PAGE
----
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Urn 1 has three red chips and four blue chips. Urn 2 has two red chips and five blue chips. One chip is selected at random from each urn. If exactly one of them is a blue chip, what is the probability that the chip selected from urn 1 is the blue chip?

Let A be the event that exactly one of the drawn chips is blue. Let $U_1$ be the event that a blue chip is selected from urn 1 Let $U_2$ be the event that a blue chip is selected from urn 2.

$P(U_1|A) = \dfrac{P(A|U_1)P(U_1)}{P(A|U_1)P(U_1)+P(A|U_2)P(U_2)} = \dfrac{\dfrac{4}{7}\cdot \dfrac{4}{7}}{\dfrac{4}{7}\cdot \dfrac{4}{7} + \dfrac{5}{7}\cdot \dfrac{5}{7}}$

Is this right? It doesn't feel like it is right. I am a bit confused about defining the events and the corresponding probabilities. Please help

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3 Answers 3

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Urn 1 has three red chips and four blue chips. Urn 2 has two red chips and five blue chips. One chip is selected at random from each urn. If exactly one of them is a blue chip, what is the probability that the chip selected from urn 1 is the blue chip?

Let A be the event that exactly one of the drawn chips is blue. Let $U_1$ be the event that a blue chip is selected from urn 1 Let $U_2$ be the event that a blue chip is selected from urn 2.

This is the issue with your attempt:

You described the event $U_1,$ “the chip selected from urn 1 is the blue chip” mentioned in the given question, as “the event that a blue chip is selected from urn 1”.

This is ambiguous because it potentially sounds like a blue chip has been selected and of relevance is whether it is from urn 1 or urn 2.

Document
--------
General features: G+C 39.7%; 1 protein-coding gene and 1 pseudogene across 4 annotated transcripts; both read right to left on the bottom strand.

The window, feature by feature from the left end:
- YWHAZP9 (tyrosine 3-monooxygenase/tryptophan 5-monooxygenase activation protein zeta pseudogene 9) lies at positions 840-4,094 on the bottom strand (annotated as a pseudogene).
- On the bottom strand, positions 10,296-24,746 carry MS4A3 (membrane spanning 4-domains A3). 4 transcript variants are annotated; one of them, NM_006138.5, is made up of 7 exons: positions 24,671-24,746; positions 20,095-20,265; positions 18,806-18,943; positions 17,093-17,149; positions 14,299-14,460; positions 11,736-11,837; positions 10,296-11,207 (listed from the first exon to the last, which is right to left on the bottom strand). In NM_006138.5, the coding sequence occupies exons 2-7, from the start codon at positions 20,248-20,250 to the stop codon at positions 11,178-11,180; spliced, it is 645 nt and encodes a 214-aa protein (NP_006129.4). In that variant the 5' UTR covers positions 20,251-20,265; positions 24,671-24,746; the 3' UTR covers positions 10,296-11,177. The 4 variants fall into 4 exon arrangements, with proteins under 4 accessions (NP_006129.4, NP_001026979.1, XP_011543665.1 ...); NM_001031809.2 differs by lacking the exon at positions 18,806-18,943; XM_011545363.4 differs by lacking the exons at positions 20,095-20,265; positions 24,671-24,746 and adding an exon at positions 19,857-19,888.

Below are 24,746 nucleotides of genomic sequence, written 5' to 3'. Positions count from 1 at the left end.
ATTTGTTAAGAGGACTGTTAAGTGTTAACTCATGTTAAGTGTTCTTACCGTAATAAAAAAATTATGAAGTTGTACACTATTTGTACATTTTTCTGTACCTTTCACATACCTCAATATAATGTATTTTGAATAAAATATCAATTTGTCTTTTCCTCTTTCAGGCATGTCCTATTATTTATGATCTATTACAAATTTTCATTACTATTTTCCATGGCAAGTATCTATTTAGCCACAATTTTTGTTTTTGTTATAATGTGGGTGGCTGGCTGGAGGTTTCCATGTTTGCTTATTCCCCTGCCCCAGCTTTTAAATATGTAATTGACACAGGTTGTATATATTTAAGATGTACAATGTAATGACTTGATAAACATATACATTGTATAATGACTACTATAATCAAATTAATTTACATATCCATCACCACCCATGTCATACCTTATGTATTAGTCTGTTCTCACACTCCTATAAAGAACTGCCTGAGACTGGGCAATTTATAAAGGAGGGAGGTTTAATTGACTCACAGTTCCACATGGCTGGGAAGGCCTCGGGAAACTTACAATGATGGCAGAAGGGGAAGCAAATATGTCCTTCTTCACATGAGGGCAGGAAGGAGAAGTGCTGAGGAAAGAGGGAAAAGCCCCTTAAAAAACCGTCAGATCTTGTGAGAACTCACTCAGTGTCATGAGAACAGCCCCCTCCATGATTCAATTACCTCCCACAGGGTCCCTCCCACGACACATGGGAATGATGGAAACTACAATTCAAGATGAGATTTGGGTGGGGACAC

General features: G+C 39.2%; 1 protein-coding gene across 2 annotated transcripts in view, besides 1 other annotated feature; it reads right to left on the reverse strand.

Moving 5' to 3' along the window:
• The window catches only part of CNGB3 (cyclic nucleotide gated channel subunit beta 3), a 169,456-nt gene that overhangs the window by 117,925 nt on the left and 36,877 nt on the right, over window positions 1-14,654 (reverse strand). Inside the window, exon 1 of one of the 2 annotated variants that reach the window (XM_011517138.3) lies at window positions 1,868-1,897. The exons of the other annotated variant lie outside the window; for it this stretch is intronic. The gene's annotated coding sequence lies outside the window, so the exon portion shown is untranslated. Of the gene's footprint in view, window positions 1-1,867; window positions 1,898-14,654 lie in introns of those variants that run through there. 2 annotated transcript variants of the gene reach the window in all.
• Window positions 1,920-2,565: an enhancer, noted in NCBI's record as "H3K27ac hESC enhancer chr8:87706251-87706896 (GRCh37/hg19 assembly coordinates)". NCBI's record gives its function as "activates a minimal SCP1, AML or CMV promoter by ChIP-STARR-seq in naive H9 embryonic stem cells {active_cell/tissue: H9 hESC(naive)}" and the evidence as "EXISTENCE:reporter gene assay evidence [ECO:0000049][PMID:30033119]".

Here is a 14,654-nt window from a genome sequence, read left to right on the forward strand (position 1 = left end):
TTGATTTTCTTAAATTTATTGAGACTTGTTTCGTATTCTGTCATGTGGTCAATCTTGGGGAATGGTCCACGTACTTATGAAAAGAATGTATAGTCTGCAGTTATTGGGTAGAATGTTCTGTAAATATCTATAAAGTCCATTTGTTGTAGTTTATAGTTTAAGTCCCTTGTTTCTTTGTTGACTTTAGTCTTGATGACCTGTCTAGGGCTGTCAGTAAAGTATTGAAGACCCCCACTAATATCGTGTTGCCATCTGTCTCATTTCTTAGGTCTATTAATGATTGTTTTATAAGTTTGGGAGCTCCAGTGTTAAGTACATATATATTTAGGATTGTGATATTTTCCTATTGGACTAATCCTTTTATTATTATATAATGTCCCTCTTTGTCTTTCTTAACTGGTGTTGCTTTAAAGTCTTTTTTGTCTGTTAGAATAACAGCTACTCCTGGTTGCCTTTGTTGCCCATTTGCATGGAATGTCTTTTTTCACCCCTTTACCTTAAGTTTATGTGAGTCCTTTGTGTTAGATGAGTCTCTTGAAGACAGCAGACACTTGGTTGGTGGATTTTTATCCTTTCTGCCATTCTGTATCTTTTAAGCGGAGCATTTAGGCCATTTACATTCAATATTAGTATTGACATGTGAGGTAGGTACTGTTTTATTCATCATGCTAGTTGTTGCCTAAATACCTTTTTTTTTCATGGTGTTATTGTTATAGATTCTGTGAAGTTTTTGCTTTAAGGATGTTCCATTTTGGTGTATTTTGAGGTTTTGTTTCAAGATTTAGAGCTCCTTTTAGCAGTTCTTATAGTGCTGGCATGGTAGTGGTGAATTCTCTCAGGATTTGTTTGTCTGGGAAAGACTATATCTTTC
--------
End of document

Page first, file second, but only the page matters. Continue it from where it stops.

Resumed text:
Indeed, this very misinterpretation was what subsequently tripped you up when defining $U_2,$ the complement of $U_1:$ instead of correctly defining it as the event that $\color\green{\textbf{the chip from urn 1 is not blue}},$ you defined it as the event that $\color\red{\textbf{the blue chip is from urn 2}}.$

With the corrected definition (and your already-correct application of Bayes's Theorem), you will now obtain the correct answer via $$\dfrac{\tfrac 27\tfrac 47}{\tfrac 27\tfrac 47+\tfrac 57\tfrac 37}.$$

I borrowed this fraction from Graham's answer, and it's tangential to the point I'm making: careful phrasing informs clearer thinking.

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The combined probability of blue from Urn-1, red from Urn-2 is

$$\frac{4}{7} \times \frac{2}{7} = \frac{8}{49}.$$

The combined probability of red from Urn-1, blue from Urn-2 is

$$\frac{3}{7} \times \frac{5}{7} = \frac{15}{49}.$$

Therefore, given that one of the above two events occurred, the probability that the blue chip came from Urn-1 is

$$\frac{\frac{8}{49}}{\frac{8}{49} + \frac{15}{49}} = \frac{8}{23}. \tag1 $$

See also Bayes Theorem.

Let $A$ denote the event that the blue chip came from Urn-1.

Let $B$ denote the event that exactly one of the Urns produced a blue chip.

You are being asked for

$$p(A|B) = \frac{p(A,B)}{p(B)}.$$

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Yes, you want $$\mathrm P(U_1\mid A)=\dfrac{\mathsf P(A\mid U_1)\mathsf P(U_1)}{\mathsf P(A\mid U_1)\mathsf P(U_1)+\mathsf P(A\mid U_2)\mathsf P(U_2)}$$

However, event $A$ is the event that exactly one blue chip is drawn from the urns.

$$A=(U_1\cap U_2^\complement)\cup(U_1^\complement\cap U_2)$$

So the probability of this happening given that blue chip is drawn from urn-1, is the probability that a red chip is drawn from urn-2; and there are two of them among the seven. $$\mathsf P(A\mid U_1)=\mathsf P(U_2^\complement)=\dfrac{2}{7}$$

So $$\begin{align}\mathrm P(U_1\mid A)&=\dfrac{\mathsf P(U_2^\complement)\mathsf P(U_1)}{\mathsf P(U_2^\complement)\mathsf P(U_1)+\mathsf P(U_1^\complement)\mathsf P(U_2)}\\&=\dfrac{\tfrac 27\tfrac 47}{\tfrac 27\tfrac 47+\tfrac 57\tfrac 37}\\&~~\vdots\end{align}$$

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